Also, recharacterization is still an option for other types of contributions. For example, you can still make a contribution to a Roth IRA and subsequently recharacterize it as a contribution to a traditional IRA (before the applicable deadline).

Assessing your exposure to estate tax and gift tax

When Congress was debating tax law reform last year, there was talk of repealing the federal estate and gift taxes. As it turned out, rumors of their demise were highly exaggerated. Both still exist and every taxpayer with a high degree of wealth shouldn't let either take their heirs by surprise.

Exclusions and exemptions

For 2018, the lifetime gift and estate tax exemption is $11.18 million per taxpayer. (The exemption is annually indexed for inflation.) If your estate doesn't exceed your available exemption at your death, no federal estate tax will be due.

Any gift tax exemption you use during life does reduce the amount of estate tax exemption available at your death. But not every gift you make will use up part of your lifetime exemption. For example:

• Gifts to your U.S. citizen spouse are tax-free under the marital deduction, as are transfers at death (bequests).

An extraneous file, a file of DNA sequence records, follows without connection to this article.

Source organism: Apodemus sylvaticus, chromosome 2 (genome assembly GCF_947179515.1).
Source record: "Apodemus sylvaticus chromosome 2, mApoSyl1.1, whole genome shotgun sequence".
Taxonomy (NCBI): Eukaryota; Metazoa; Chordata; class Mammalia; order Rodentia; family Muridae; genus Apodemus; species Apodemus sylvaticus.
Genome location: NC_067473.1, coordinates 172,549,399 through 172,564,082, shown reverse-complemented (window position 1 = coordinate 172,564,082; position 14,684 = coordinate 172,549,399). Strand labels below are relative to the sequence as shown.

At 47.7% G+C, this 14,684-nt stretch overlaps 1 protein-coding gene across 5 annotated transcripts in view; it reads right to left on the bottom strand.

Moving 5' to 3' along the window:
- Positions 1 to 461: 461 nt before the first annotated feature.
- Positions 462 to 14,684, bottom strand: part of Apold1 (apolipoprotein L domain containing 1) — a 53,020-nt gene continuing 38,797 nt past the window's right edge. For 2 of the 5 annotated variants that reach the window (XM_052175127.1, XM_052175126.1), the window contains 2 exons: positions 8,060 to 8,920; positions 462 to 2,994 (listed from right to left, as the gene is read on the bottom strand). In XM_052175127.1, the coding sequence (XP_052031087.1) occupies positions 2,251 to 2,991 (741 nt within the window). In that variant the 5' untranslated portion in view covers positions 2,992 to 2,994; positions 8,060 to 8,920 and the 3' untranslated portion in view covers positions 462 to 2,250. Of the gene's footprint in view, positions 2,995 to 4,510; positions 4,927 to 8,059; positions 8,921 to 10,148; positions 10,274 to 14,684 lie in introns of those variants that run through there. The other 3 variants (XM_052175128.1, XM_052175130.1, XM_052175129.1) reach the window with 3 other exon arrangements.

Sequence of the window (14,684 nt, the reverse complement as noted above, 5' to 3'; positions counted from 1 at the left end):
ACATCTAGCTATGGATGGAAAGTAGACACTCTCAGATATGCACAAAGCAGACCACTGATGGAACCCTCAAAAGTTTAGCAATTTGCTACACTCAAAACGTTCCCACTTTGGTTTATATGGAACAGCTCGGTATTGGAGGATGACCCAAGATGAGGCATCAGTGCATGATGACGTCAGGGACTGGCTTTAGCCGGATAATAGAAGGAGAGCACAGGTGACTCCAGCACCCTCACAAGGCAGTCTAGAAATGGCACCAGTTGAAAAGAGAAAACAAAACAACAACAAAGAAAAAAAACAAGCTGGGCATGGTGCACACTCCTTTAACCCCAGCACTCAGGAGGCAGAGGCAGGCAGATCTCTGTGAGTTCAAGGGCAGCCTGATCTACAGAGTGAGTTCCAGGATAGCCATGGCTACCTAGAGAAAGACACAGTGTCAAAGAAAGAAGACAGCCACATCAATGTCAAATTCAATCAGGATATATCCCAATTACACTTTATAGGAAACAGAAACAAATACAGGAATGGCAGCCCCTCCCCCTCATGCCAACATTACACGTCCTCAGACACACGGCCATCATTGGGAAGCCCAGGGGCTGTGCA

• Gifts and bequests to qualified charities aren't subject to gift and estate taxes.

• Payments of another person's health care or tuition expenses aren't subject to gift tax if paid directly to the provider.

• Each year you can make gifts up to the annual exclusion amount ($15,000 per recipient for 2018) tax-free without using up any of your lifetime exemption.

It's important to be aware of these exceptions as you pass along wealth to your loved ones.

A simple projection

Here's a simplified way to help project your estate tax exposure. Take the value of your estate, net of any debts. Also subtract any assets that will pass to charity on your death.

Then, if you're married and your spouse is a U.S. citizen, subtract any assets you'll pass to him or her. (But keep in mind that there could be estate tax exposure on your surviving spouse's death, depending on the size of his or her estate.) The net number represents your taxable estate.

You can then apply the exemption amount you expect to have available at death. Remember, any gift tax exemption amount you use during your life must be subtracted. But if your spouse predeceases you, then his or her unused estate tax exemption, if any, may be added to yours (provided the applicable requirements are met).

If your taxable estate is equal to or less than your available estate tax exemption, no federal estate tax will be due at your death. But if your taxable estate exceeds this amount, the excess will be subject to federal estate tax.

Be aware that many states impose estate tax at a lower threshold than the federal government does. So, you could have state estate tax exposure even if you don't need to worry about federal estate tax.

Strategies to consider

If you're not sure whether you're at risk for the estate tax, or if you'd like to learn about gift and estate planning strategies to reduce your potential liability, please contact Prince & Tuohey CPA Ltd., located at 2836 Malvern Ave. Suite D, Hot Springs, AR 71901. Call 501-262-5500 or visit website http://www.princetuohey.com for more information.

Business on 08/06/2018